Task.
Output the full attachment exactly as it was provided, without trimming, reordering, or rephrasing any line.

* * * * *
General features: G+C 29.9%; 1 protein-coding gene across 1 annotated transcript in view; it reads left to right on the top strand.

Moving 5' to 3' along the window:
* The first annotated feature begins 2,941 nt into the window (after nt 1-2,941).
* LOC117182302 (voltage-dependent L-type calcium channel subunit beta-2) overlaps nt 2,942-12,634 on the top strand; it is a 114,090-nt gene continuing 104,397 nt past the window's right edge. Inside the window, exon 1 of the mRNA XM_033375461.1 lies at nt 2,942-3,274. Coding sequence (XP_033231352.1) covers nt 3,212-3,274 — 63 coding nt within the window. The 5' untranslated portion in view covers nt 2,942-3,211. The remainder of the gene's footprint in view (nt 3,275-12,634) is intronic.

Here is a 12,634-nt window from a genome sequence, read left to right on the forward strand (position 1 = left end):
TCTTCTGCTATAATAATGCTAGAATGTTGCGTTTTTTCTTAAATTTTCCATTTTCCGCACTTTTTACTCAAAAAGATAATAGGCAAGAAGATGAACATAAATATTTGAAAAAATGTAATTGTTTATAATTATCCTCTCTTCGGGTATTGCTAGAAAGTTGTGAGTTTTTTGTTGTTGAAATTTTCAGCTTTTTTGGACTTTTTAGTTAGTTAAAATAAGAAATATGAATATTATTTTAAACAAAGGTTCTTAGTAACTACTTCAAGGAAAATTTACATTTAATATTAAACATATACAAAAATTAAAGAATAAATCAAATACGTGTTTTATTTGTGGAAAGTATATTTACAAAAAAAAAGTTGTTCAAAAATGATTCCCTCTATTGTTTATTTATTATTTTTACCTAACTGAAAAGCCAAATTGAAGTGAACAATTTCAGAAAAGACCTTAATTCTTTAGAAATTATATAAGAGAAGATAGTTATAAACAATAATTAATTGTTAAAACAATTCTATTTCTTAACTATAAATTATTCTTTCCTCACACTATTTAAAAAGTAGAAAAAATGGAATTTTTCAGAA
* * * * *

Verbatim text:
General features: G+C 29.9%; 1 protein-coding gene across 1 annotated transcript in view; it reads left to right on the top strand.

Moving 5' to 3' along the window:
* The first annotated feature begins 2,941 nt into the window (after nt 1-2,941).
* LOC117182302 (voltage-dependent L-type calcium channel subunit beta-2) overlaps nt 2,942-12,634 on the top strand; it is a 114,090-nt gene continuing 104,397 nt past the window's right edge. Inside the window, exon 1 of the mRNA XM_033375461.1 lies at nt 2,942-3,274. Coding sequence (XP_033231352.1) covers nt 3,212-3,274 — 63 coding nt within the window. The 5' untranslated portion in view covers nt 2,942-3,211. The remainder of the gene's footprint in view (nt 3,275-12,634) is intronic.

Here is a 12,634-nt window from a genome sequence, read left to right on the forward strand (position 1 = left end):
TCTTCTGCTATAATAATGCTAGAATGTTGCGTTTTTTCTTAAATTTTCCATTTTCCGCACTTTTTACTCAAAAAGATAATAGGCAAGAAGATGAACATAAATATTTGAAAAAATGTAATTGTTTATAATTATCCTCTCTTCGGGTATTGCTAGAAAGTTGTGAGTTTTTTGTTGTTGAAATTTTCAGCTTTTTTGGACTTTTTAGTTAGTTAAAATAAGAAATATGAATATTATTTTAAACAAAGGTTCTTAGTAACTACTTCAAGGAAAATTTACATTTAATATTAAACATATACAAAAATTAAAGAATAAATCAAATACGTGTTTTATTTGTGGAAAGTATATTTACAAAAAAAAAGTTGTTCAAAAATGATTCCCTCTATTGTTTATTTATTATTTTTACCTAACTGAAAAGCCAAATTGAAGTGAACAATTTCAGAAAAGACCTTAATTCTTTAGAAATTATATAAGAGAAGATAGTTATAAACAATAATTAATTGTTAAAACAATTCTATTTCTTAACTATAAATTATTCTTTCCTCACACTATTTAAAAAGTAGAAAAAATGGAATTTTTCAGAA